Programme / Plenary Session II. The Ethics of Science Funding

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Day 2

Thursday / 21 NOV

15:00 - 16:30

Plenary session:
Plenary Session II. The Ethics of Science Funding
Venue: Hungarian Academy of Sciences, Ceremonial Hall

The Ethics of Science Funding Keynote Lecture and Plenary Session collected experts who have outstanding experience in and responsibility for coordinating how government money is spent on research.


During the session, József Pálinkás, host of the session and past president of the Hungarian Academy of Sciences, initiated an interesting survey. The question was whether peer review can be combined with lottery in selecting research proposals to fund. Half of the audience supported the idea, and half of it voted no, a result that nicely illustrates the different views on funding and the importance of talking about related ethical questions.


In her keynote lecture, France Córdova, Director of the National Science Foundation (NSF), gave an excellent introduction to the principles and practice of ethical science funding at NSF. Their guidelines of responsible and ethical conduct include rigor and integrity, peer review, protection of intellectual property and fair treatment of students and colleagues. Dr. Córdova highlighted that ethical science funding is important in enabling research, collecting best practices, effective information sharing and in creating a wide impact in terms of research on society. Dr Córdova identified three pillars, the first of which is identifying the role of NSF, which is achieved by working with stakeholders like the National Academies of Sciences and also the wider scientific community. The NSF is producing a report on scientific production, which does not only correspond to the US but has a global reach as well. The second pillar is funding basic research, which is of extreme importance. A good example is ‘AI and Society’, a collaborative effort between the social and computational sciences, in which big companies and small startup firms are involved in understanding the social challenges of AI and creating a safe and reliable AI. The third pillar is public engagement inspiration of the next generation in providing access to science and inviting the new generation to participate in science. The training of an ethical workforce includes providing funds to students to cover all stages of study and a new computer science programme that is available for all K12 students in the US and in which specific modules focus on the ethical use of technology. The NSF is participating in the work of various national and international institutions such as the OECD and the Global Research Council, as well as the White House, to create an ethical environment for all in science.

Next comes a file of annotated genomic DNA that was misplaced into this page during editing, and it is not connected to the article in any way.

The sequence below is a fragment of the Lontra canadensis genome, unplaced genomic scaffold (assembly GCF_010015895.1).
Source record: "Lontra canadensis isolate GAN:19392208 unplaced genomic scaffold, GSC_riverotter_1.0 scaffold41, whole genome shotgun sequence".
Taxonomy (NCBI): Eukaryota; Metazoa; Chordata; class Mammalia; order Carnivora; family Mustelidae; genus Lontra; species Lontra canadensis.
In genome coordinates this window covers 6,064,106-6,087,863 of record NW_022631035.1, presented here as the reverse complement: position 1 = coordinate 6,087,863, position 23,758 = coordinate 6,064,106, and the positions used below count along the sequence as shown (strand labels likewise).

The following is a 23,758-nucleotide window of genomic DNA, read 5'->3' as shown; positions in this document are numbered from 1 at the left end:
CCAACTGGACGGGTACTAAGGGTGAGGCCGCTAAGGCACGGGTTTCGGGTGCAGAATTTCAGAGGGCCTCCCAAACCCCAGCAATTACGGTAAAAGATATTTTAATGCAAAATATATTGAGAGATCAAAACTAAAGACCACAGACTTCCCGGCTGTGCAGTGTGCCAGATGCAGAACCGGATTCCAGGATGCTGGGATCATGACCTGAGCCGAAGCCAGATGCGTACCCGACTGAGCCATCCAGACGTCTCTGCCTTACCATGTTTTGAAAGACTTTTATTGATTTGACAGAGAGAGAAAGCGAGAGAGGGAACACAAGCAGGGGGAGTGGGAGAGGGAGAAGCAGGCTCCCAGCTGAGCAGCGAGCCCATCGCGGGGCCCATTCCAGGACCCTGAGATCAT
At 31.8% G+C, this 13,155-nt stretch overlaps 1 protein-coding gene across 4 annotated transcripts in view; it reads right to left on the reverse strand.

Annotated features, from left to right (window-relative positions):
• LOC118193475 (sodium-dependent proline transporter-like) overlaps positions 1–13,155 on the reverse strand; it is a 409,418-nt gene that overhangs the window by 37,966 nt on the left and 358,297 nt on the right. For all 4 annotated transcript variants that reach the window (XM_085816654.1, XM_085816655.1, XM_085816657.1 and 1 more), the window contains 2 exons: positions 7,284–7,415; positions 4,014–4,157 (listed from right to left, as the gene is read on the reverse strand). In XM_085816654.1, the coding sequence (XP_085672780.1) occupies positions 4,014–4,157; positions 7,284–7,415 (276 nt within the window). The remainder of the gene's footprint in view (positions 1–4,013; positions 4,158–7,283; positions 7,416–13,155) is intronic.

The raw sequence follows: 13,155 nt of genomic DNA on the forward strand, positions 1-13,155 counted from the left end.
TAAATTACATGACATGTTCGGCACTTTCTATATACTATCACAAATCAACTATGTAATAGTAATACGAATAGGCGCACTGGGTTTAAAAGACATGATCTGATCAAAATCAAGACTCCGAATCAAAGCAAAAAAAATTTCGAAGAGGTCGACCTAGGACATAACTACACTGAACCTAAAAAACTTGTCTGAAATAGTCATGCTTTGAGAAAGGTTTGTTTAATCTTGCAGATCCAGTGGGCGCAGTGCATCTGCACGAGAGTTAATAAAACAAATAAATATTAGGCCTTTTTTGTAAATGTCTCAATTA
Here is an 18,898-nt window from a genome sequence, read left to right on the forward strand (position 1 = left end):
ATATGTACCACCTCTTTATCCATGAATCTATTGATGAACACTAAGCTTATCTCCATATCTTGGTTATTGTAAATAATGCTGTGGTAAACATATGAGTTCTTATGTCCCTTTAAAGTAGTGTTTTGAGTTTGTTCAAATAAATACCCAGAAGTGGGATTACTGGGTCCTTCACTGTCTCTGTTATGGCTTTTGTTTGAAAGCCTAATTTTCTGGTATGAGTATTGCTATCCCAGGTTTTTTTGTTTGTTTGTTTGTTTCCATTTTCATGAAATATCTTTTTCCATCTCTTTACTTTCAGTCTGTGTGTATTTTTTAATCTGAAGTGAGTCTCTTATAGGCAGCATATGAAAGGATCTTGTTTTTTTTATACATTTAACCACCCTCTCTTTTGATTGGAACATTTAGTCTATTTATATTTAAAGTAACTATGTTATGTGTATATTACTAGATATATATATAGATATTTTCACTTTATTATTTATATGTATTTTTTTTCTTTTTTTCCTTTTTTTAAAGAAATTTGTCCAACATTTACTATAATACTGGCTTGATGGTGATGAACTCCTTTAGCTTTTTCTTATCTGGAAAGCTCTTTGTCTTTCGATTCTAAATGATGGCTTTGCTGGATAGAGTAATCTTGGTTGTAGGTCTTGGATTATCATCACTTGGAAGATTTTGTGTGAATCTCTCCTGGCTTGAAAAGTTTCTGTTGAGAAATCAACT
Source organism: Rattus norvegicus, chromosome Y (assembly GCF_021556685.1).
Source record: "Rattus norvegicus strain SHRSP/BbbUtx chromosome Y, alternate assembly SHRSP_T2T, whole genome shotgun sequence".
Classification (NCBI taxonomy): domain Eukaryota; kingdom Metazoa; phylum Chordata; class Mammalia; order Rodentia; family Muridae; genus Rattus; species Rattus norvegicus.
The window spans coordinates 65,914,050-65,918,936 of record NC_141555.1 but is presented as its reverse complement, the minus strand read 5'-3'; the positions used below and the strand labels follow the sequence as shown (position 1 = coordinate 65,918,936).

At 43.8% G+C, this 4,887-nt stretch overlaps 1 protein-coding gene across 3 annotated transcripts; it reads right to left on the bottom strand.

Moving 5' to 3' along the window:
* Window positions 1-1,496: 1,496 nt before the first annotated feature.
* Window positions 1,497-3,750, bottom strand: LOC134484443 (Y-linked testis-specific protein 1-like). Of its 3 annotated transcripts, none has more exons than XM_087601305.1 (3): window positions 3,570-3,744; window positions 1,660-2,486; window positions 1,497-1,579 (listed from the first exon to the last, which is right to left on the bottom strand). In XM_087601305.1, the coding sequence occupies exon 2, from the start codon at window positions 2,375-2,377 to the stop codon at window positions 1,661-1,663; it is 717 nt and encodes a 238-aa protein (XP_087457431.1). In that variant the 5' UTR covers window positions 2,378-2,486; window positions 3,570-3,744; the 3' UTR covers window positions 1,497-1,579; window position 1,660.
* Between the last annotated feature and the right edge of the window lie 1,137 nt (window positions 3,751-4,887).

Bonginkosi Nzimande, Minister, Ministry of Higher Education, Science and Technology, summarised his contribution to the Plenary session in three key points. First, the determination of which ethical considerations drive science should be done in an inclusive way. A common understanding of ethical conduct is needed in which society should be included. Funders cannot alone define what is ethical; the voices of those who are lagging behind must be heard to support peace, global understanding, equality and justice. Second, ethics should be part of research promotion. Third, governments and national funding agencies have to be more open to regular independent assessment and to racial and gender integration.


Mohamed Hassan, President of the World Academy of Sciences, claimed in his talk that global inequalities in science and technology funding and gender bias are the two major obstacles hindering inclusive science. To address these inequalities: government funding in all countries should reach at least 1% of GDP; funds provided to poor countries should support education and research; gender balance should be ensured in proposal selection committees; and innovation capacities must be improved in all countries.


Michinari Hamaguchi, President of the Japan Science and Technology Agency, started his talk by saying that science should aim at the wellbeing of humanity and sustainable development, but that it has lost public trust. In order to gain this trust back, curiosity-driven basic research must be transparent and accountable. Communication between scientists and society and companies must be improved in both basic and mission-oriented science. In Japan, inclusive and unbiased disaster response is a priority area in terms of scientific efforts to regain the trust of society.


Stephanie Annett, Postdoctoral Research Fellow at the Royal College of Surgeons in Ireland, talked about the issues of drug design funding. Patents in the pharmaceutical industry have created a drug monopoly for companies for twenty years, which keeps drug prices up and, therefore, makes access to drugs unavailable for many in the developing world. However, as Dr Annett claimed, a large share of pharmaceutical R&D is financed by the public, and, thus, governments pay twice: in supporting R&D and supporting the public to allow people access to expensive drugs. The recommendations to address this problem are: attach public interest conditions to the drug monopoly; increase transparency; favour accessibility in the case of publicly-funded drug IPs; decouple drug prices from research costs.


Rapporteur: Balázs Lengyel, Centre for Economic and Regional Studies